Comparative Analysis Of The Great Gatsby

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The Roaring 20s. Glamorous parties. Rigid social structures. Star-crossed lovers. A man’s assiduous rise into money to get the love of his life back. Life abruptly cut short. This is what most readers and movie-goers glean from every iteration of F. Scott Fitzgerald’s The Great Gatsby. Both movie adaptations of the novel, Jack Clayton’s interpretation and Baz Luhrmann’s iteration, captures the overall plot, but certain nuances and particular instances of artistry that Fitzgerald wove into his work are lost in translation. Clayton does a much better job at authentically presenting the setting, characters and overall atmosphere that Fitzgerald had intended within the novel.
The novel was Fitzgerald’s third full-length work, published in 1925,
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Audiences can draw this conclusion from the opening scenes of the adaptations. In Luhrmann’s iteration, the movie opens with Nick speaking with a doctor in a sanitarium. This immediately causes viewers to be apprehensive of and mistrust Nick’s judgements and account of the story. Eble says, in his article titled “The Great Gatsby,” that, “Carraway not only serves a technical function of telling the story and of providing a point-of-view; he is very much in the story and who he is and where he stands and where he ends up is as important to the story's import as Gatsby is. . . Carraway provides a moral center,” (Eble). Opening the movie with this inaccurate representation of Nick causes the audience to be wary. Carraway is no longer seen as a moral center, and his progression through the story is void, because the opening scene damages the image of Carraway as a character. In Clayton’s adaptation, the opening scene shows Nick on a small boat, making his way across the Sound to visit Daisy. This scene is consistent with the portrayal of Nick in the novel- the naive newcomer, all dewy-eyed in the big city eventually growing into a mordant and cynical critic of others- as well as the opening scene in the novel, when Nick visits Tom and Daisy. The representation of one of the main characters is critical, and Clayton does it much better than…show more content…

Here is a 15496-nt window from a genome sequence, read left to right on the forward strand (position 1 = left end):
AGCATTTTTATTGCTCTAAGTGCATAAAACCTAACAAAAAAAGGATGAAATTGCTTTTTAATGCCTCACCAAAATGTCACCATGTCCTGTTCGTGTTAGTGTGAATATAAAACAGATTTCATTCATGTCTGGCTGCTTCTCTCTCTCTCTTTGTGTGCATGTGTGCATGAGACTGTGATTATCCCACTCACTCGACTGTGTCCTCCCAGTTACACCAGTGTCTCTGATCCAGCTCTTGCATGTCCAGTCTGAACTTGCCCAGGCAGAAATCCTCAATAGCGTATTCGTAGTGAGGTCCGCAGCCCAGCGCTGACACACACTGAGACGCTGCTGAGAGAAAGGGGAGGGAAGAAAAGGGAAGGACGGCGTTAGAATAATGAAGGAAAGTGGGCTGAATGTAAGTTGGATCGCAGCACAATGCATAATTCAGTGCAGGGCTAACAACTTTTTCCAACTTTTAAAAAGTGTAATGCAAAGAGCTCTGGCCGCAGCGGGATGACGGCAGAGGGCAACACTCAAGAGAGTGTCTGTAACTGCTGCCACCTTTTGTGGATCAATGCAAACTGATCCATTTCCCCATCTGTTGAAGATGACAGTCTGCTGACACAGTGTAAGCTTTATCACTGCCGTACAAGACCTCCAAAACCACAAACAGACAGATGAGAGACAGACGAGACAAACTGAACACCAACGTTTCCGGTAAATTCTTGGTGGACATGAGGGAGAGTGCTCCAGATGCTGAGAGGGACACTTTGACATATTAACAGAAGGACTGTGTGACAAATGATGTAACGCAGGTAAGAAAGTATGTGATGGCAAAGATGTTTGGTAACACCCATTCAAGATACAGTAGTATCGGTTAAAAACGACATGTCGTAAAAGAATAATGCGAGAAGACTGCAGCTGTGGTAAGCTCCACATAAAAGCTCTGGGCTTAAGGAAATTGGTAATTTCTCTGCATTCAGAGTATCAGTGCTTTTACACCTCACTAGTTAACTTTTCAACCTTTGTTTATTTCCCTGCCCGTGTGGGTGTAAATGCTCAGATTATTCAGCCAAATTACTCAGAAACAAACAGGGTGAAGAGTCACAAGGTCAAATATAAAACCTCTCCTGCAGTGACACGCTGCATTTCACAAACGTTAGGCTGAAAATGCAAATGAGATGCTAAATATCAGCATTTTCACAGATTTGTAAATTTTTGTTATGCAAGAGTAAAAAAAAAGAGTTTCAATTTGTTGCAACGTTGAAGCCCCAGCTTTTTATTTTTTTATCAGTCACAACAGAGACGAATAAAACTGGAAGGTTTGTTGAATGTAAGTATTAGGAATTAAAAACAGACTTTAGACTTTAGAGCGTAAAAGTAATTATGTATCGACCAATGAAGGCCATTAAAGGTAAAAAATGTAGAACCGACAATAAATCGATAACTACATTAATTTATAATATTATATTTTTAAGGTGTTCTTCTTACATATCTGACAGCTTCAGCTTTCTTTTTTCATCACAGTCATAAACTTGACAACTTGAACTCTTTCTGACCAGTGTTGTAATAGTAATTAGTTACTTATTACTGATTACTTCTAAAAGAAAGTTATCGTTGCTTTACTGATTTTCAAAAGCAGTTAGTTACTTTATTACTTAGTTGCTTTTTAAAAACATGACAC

He included the scene in which Gatsby’s dad comes to his funeral. He also fleshed out the fight that had occurred between George and Myrtle Wilson, which ultimately led to her death. Not only were important scenes included, but Clayton also added in certain symbols that had been left out by Luhrmann, such as the dog symbol, and its correlation to Myrtle. These seemingly small parts of the narrative were of the utmost importance to Fitzgerald. According to literary critic, John Kuehl, “Scott Fitzgerald's style shows "shaping" or "a molding of the confusion of life into form,"7 and "pruning" or economy. These are well exemplified in the painstaking way he cut and revised his material,” (Kuehl). Everything in the novel had a very specific meaning and impact on the overall narrative. Therefore, by adding in the seemingly insignificant scenes, Clayton preserves some of the original gems that Fitzgerald wove into his classic, The Great

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